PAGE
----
Short answer: http://docs.phpmyadmin.net/en/latest/config.html#cfg_ServerLibraryDifference_DisableWarning
For those who still can’t understand…
Open up your PhpMyAdmin’s config.inc.php file and then add the following line in it…
$cfg['ServerLibraryDifference_DisableWarning'] = true;
Now, log out and then log in to PhpMyAdmin. Do you still see the warning?
After analyzing all the possible options, the following works great for me. I hope it works for you too…
find /path/ -type d -print0 | xargs -0 chmod 0775 # For directories
find /path/ -type f -print0 | xargs -0 chmod 0664 # For files
At times, apt may try IPv6 to resolve a domain name. In which case, it may not be desirable and sometimes, it just doesn’t work for that particular server. So, to let apt to use only ipv4 for DNS resolution…
uncomment the following line…
precedence ::ffff:0:0/96 100
If the above line doesn’t exist, just insert it at the bottom or at the top of the file!
Verify the changes with the command (before and after the changes)…
UFW, Uncomplicated Firewall, was created for Ubuntu, then ported to other distributions as well, primarily to Debian. So, it’s no wonder, there are some incompatibilities when running UFW under Debian, at times. Those incompatibilities or errors are usually fixed in the stable releases. However, due to the difference between how things work and how we expect things to work, there may be some errors with the default configuration.
In Debian 7, UFW was installed lately. And, in the end of deploying it, the following command was run…
sudo ufw --force enable
Immediately, it provided the following error…
ERROR: problem running ufw-init
Upon digging through the issue, I noticed that IPv6 address wasn’t available in that server and UFW meant to complain about it. So, the solution is to disable IPv6 in UFW, by editing
and then comment out the line
With WordPress sites and Nginx servers, you may have used one of the following try_files directives…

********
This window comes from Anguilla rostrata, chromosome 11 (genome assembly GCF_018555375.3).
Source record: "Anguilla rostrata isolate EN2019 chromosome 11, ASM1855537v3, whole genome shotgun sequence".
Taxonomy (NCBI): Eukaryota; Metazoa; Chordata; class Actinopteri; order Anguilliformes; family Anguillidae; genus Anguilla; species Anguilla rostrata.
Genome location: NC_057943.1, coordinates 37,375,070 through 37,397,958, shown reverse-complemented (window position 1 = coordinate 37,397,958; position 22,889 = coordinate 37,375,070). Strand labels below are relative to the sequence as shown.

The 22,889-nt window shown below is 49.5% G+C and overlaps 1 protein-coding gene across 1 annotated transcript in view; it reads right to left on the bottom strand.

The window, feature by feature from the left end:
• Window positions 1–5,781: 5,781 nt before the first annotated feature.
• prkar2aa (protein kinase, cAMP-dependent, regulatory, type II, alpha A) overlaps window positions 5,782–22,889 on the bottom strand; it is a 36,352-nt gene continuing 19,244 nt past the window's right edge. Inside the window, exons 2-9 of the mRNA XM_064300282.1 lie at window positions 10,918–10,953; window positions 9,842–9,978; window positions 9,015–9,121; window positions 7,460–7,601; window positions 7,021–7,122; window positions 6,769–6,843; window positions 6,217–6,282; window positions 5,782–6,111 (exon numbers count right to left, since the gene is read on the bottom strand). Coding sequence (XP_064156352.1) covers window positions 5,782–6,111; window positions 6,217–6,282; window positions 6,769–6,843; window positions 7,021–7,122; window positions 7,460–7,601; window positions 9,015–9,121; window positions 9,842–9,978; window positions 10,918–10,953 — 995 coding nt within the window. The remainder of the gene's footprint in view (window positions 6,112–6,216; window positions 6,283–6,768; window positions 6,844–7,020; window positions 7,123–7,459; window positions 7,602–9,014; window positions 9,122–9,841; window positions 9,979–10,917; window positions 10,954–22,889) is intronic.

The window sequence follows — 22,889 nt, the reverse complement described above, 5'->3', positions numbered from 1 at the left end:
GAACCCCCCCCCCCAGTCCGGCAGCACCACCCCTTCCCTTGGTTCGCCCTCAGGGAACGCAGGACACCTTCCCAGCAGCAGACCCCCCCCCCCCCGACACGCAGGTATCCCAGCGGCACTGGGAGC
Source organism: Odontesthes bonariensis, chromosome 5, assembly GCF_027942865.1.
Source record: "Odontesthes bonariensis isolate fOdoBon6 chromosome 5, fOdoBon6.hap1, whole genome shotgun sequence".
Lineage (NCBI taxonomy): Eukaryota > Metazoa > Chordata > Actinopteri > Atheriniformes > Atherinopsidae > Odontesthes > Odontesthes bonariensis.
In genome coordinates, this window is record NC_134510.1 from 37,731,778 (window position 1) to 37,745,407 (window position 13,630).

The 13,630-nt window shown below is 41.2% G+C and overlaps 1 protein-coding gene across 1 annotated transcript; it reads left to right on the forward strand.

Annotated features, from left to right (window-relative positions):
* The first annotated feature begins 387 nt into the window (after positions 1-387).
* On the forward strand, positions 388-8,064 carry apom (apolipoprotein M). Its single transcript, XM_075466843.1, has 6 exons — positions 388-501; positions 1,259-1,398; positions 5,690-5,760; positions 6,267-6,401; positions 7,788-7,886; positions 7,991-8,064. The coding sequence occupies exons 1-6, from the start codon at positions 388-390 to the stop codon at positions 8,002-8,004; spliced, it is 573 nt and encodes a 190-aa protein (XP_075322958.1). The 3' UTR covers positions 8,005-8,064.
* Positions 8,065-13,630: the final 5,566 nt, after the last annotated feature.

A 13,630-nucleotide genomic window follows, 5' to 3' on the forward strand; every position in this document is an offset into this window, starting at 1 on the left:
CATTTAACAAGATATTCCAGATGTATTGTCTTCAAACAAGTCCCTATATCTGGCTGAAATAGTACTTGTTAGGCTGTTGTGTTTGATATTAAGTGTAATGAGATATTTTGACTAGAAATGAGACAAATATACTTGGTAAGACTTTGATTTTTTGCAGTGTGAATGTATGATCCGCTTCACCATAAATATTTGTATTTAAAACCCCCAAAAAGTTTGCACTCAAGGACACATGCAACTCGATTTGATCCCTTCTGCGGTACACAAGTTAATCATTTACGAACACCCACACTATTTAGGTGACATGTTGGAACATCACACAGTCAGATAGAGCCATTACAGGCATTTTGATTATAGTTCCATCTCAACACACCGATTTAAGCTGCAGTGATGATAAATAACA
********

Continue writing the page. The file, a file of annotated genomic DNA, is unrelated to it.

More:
try_files $uri $uri/ /index.php;
try_files $uri $uri/ /index.php?$args;
Both are incomplete. With the first method, arguments are not passed. With the second method, question mark is present, even when there are no query parameters.
A complete solution is to use the following…
try_files $uri $uri/ /index.php$is_args$args;
$is_args checks, if $args is empty. If empty, the value of $is_args becomes empty. Otherwise “?”. Isn’t that genius!
However, if you have large number of vhosts, then it may be time-consuming to go through every vhost to update this change. Here’s a little one-liner to do the same…
sed -i '/try_files/ s/index.php;/index.php$is_args$args;/' *
sed -i '/try_files/ s/index.php?$args;/index.php$is_args$args;/' *
Recently, had a look at MySQL slow log to see what’s happening in a particular site. MySQL logged the unix timestamps that is good for many reasons. In order to convert this, here’s a one-liner…
date -d @1382734106
# output - Fri Oct 25 20:48:26 UTC 2013
Some people try to test out an application, a site, a contact form and may use an email like firstname.lastname@example.org that would never be delivered by the local email delivery system and would be in the queue forever, or until it is deleted.
Here’s a trick to delete such emails from postfix. Similar commands may be available with other similar tools too.
# to see the mail queue
# to delete all the deferred emails
postsuper -d ALL deferred
# verify that queue is empty
# for more info, check out the *man* pages of these commands
A few weeks back, I switched the server OS. From Ubuntu 12.04 to Debian 7 for multiple reasons.
- To get to know Debian OS in general
- To get rid of frequent updates from Ubuntu flavors
- To use PHP 5.4, without any modifications.
- To use PHP 5.5, using DotDeb, sometime in the future.
- To use MariaDB in a fresh install
- To see how migrations work from one OS to another OS
- To see how migrations work from one server to another server
- To prepare for migrations for clients!
- To test drive websites using PHP 5.4 or 5.5.
- To see, if there is any savings in memory in Debian.
Anyway, I setup another server, transferred all the files and the databases. Everything worked after the migrations.
Then, after a few weeks, I noticed that the memory constantly touches its limit. So, I tried to optimize MariaDB. After changing a few things in my.cnf, I typed ‘service mysql restart’. It just failed. Looking at the syslog, I noticed that ‘debian-sys-maint’ can not restart the server. OMG!
The issue happened when I dumped all the databases and the corresponding users from the old server. When I imported everything to the new server, the password for ‘debian-sys-maint’ was also reset.
So, the solution is to reset it back to what’s local password. To do that, get the password from /etc/mysql/debian.cnf file, log into MariaDB server as root, then type the following…
GRANT ALL PRIVILEGES ON *.* TO 'debian-sys-maint'@'localhost' IDENTIFIED BY 'the_local_password';
Fedora 19 seems to have changed the way one can setup the hostname and fully qualified domain name. By making this change, it streamlined the setup similar to how things work in Debian derivatives, including Ubuntu. Here’s how it’s done…
# as 'root'
cat 'hostname' >> /etc/hostname
sed '1i127.0.1.1 hostname.domainname.com hostname' -i /etc/hosts
hostname -F /etc/hostname
In Amazon Linux AMI, one still has to set it up only in